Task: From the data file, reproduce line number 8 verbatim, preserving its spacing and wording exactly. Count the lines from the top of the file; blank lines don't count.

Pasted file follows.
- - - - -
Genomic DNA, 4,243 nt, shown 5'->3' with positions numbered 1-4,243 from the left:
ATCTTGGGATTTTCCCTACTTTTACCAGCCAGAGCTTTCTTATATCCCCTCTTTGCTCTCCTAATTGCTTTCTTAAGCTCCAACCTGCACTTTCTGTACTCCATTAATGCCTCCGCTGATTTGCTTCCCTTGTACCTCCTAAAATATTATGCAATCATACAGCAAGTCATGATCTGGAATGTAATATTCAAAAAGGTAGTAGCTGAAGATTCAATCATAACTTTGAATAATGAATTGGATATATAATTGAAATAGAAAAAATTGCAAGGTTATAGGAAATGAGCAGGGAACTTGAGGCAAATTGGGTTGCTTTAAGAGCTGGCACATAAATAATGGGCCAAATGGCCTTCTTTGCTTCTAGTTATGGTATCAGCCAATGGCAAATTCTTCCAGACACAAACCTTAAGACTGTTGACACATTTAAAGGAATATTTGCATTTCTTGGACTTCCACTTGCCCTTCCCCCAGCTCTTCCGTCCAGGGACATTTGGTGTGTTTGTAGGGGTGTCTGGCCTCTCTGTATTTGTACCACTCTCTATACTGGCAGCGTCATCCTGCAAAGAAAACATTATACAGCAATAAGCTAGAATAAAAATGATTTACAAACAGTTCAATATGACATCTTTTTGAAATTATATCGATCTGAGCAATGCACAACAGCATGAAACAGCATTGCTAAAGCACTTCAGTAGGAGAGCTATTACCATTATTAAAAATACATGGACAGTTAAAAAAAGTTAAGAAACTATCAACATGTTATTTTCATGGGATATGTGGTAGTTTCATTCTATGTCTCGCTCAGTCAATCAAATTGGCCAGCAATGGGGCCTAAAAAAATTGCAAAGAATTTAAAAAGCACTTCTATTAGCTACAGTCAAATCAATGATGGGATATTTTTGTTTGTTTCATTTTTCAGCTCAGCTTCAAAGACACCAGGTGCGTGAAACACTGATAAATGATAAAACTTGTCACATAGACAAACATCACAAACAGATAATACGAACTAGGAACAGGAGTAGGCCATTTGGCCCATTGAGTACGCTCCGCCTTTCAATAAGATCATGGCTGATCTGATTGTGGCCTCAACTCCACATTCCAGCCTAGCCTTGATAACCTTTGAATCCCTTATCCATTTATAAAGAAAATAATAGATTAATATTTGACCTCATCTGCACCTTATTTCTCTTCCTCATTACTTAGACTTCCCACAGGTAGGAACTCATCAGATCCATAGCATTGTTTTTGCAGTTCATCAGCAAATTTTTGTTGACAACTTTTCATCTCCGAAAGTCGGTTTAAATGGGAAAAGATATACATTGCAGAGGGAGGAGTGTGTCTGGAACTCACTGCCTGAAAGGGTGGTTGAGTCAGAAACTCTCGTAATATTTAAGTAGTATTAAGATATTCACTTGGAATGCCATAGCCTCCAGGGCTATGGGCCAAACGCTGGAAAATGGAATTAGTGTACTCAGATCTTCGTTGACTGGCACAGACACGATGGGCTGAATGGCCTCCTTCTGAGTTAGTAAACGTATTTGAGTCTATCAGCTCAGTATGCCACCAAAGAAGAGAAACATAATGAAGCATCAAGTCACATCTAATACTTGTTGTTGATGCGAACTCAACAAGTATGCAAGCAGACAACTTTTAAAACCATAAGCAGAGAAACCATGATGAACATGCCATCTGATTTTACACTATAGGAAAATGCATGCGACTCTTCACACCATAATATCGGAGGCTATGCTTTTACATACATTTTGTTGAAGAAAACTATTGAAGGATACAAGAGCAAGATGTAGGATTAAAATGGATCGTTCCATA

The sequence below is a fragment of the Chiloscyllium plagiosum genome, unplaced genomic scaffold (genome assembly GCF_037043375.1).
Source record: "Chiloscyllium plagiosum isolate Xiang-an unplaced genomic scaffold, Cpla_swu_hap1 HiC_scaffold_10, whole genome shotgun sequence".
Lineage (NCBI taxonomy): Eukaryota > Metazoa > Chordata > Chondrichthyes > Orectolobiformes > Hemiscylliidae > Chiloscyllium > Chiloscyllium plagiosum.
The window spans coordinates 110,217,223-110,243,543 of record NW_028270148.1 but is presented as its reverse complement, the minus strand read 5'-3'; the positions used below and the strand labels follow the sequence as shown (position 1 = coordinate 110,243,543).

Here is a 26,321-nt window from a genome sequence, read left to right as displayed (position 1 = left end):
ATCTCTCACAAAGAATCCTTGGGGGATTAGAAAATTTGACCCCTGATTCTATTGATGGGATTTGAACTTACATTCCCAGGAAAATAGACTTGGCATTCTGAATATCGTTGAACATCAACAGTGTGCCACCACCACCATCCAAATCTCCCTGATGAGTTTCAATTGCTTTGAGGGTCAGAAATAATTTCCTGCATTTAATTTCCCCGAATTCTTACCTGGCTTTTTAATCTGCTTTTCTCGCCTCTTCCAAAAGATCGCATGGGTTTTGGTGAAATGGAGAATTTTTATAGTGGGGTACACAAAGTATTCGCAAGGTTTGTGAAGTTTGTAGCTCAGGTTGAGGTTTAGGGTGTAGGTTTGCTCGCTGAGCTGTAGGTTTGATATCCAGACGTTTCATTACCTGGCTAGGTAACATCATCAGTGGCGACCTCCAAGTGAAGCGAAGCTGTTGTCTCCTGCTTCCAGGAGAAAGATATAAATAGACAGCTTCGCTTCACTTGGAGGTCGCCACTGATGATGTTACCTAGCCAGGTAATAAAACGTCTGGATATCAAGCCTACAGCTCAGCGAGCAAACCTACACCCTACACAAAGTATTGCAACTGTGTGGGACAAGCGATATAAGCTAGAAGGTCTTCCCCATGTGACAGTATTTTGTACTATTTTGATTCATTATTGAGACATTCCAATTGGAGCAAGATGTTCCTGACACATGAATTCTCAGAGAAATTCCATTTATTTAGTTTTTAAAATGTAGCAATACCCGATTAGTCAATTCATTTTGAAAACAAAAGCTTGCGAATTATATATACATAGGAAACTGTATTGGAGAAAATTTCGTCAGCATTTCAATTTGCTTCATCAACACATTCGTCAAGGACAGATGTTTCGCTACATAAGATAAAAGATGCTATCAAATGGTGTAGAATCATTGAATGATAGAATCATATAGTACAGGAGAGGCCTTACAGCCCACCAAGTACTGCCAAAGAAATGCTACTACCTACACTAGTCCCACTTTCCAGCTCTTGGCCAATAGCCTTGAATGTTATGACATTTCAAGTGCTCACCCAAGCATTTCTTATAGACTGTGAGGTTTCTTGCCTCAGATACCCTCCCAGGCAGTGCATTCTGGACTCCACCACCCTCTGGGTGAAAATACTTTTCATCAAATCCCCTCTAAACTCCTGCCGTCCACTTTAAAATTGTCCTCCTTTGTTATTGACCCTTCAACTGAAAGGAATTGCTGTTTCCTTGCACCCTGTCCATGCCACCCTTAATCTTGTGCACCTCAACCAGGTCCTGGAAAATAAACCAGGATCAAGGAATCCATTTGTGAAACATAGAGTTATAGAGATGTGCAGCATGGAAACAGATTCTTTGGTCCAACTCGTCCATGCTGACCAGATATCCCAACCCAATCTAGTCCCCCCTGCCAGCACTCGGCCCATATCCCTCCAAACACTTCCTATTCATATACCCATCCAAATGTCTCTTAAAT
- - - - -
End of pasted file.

ATCTCTCACAAAGAATCCTTGGGGGATTAGAAAATTTGACCCCTGATTCTATTGATGGGATTTGAACTTACATTCCCAGGAAAATAGACTTGGCATTCTGAATATCGTTGAACATCAACAGTGTGCCACCACCACCATCCAAATCTCCCTGATGAGTTTCAATTGCTTTGAGGGTCAGAAATAATTTCCTGCATTTAATTTCCCCGAATTCTTACCTGGCTTTTTAATCTGCTTTTCTCGCCTCTTCCAAAAGATCGCATGGGTTTTGGTGAAATGGAGAATTTTTATAGTGGGGTACACAAAGTATTCGCAAGGTTTGTGAAGTTTGTAGCTCAGGTTGAGGTTTAGGGTGTAGGTTTGCTCGCTGAGCTGTAGGTTTGATATCCAGACGTTTCATTACCTGGCTAGGTAACATCATCAGTGGCGACCTCCAAGTGAAGCGAAGCTGTTGTCTCCTGCTTCCAGGAGAAAGATATAAATAGACAGCTTCGCTTCACTTGGAGGTCGCCACTGATGATGTTACCTAGCCAGGTAATAAAACGTCTGGATATCAAGCCTACAGCTCAGCGAGCAAACCTACACCCTACACAAAGTATTGCAACTGTGTGGGACAAGCGATATAAGCTAGAAGGTCTTCCCCATGTGACAGTATTTTGTACTATTTTGATTCATTATTGAGACATTCCAATTGGAGCAAGATGTTCCTGACACATGAATTCTCAGAGAAATTCCATTTATTTAGTTTTTAAAATGTAGCAATACCCGATTAGTCAATTCATTTTGAAAACAAAAGCTTGCGAATTATATATACATAGGAAACTGTATTGGAGAAAATTTCGTCAGCATTTCAATTTGCTTCATCAACACATTCGTCAAGGACAGATGTTTCGCTACATAAGATAAAAGATGCTATCAAATGGTGTAGAATCATTGAATGATAGAATCATATAGTACAGGAGAGGCCTTACAGCCCACCAAGTACTGCCAAAGAAATGCTACTACCTACACTAGTCCCACTTTCCAGCTCTTGGCCAATAGCCTTGAATGTTATGACATTTCAAGTGCTCACCCAAGCATTTCTTATAGACTGTGAGGTTTCTTGCCTCAGATACCCTCCCAGGCAGTGCATTCTGGACTCCACCACCCTCTGGGTGAAAATACTTTTCATCAAATCCCCTCTAAACTCCTGCCGTCCACTTTAAAATTGTCCTCCTTTGTTATTGACCCTTCAACTGAAAGGAATTGCTGTTTCCTTGCACCCTGTCCATGCCACCCTTAATCTTGTGCACCTCAACCAGGTCCTGGAAAATAAACCAGGATCAAGGAATCCATTTGTGAAACATAGAGTTATAGAGATGTGCAGCATGGAAACAGATTCTTTGGTCCAACTCGTCCATGCTGACCAGATATCCCAACCCAATCTAGTCCCCCCTGCCAGCACTCGGCCCATATCCCTCCAAACACTTCCTATTCATATACCCATCCAAATGTCTCTTAAAT